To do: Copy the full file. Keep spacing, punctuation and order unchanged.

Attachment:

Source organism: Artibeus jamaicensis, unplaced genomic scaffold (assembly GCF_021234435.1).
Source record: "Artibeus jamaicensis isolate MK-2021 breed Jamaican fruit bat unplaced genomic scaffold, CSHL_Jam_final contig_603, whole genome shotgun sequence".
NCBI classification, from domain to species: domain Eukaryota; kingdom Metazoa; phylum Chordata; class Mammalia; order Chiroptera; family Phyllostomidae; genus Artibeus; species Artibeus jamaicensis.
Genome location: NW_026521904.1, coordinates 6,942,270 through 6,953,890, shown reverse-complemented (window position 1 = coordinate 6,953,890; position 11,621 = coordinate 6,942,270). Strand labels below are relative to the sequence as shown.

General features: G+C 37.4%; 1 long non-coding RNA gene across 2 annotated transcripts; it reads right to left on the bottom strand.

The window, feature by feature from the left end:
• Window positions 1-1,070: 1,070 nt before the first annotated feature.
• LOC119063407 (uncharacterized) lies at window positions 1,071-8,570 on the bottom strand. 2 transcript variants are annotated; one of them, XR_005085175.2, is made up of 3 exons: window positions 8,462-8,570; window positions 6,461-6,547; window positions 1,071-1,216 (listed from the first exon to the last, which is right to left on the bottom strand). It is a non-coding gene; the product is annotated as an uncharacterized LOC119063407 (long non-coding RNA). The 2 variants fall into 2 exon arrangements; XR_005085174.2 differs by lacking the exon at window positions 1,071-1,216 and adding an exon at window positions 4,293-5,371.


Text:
Source organism: Artibeus jamaicensis, unplaced genomic scaffold (assembly GCF_021234435.1).
Source record: "Artibeus jamaicensis isolate MK-2021 breed Jamaican fruit bat unplaced genomic scaffold, CSHL_Jam_final contig_603, whole genome shotgun sequence".
NCBI classification, from domain to species: domain Eukaryota; kingdom Metazoa; phylum Chordata; class Mammalia; order Chiroptera; family Phyllostomidae; genus Artibeus; species Artibeus jamaicensis.
Genome location: NW_026521904.1, coordinates 6,942,270 through 6,953,890, shown reverse-complemented (window position 1 = coordinate 6,953,890; position 11,621 = coordinate 6,942,270). Strand labels below are relative to the sequence as shown.

General features: G+C 37.4%; 1 long non-coding RNA gene across 2 annotated transcripts; it reads right to left on the bottom strand.

The window, feature by feature from the left end:
• Window positions 1-1,070: 1,070 nt before the first annotated feature.
• LOC119063407 (uncharacterized) lies at window positions 1,071-8,570 on the bottom strand. 2 transcript variants are annotated; one of them, XR_005085175.2, is made up of 3 exons: window positions 8,462-8,570; window positions 6,461-6,547; window positions 1,071-1,216 (listed from the first exon to the last, which is right to left on the bottom strand). It is a non-coding gene; the product is annotated as an uncharacterized LOC119063407 (long non-coding RNA). The 2 variants fall into 2 exon arrangements; XR_005085174.2 differs by lacking the exon at window positions 1,071-1,216 and adding an exon at window positions 4,293-5,371.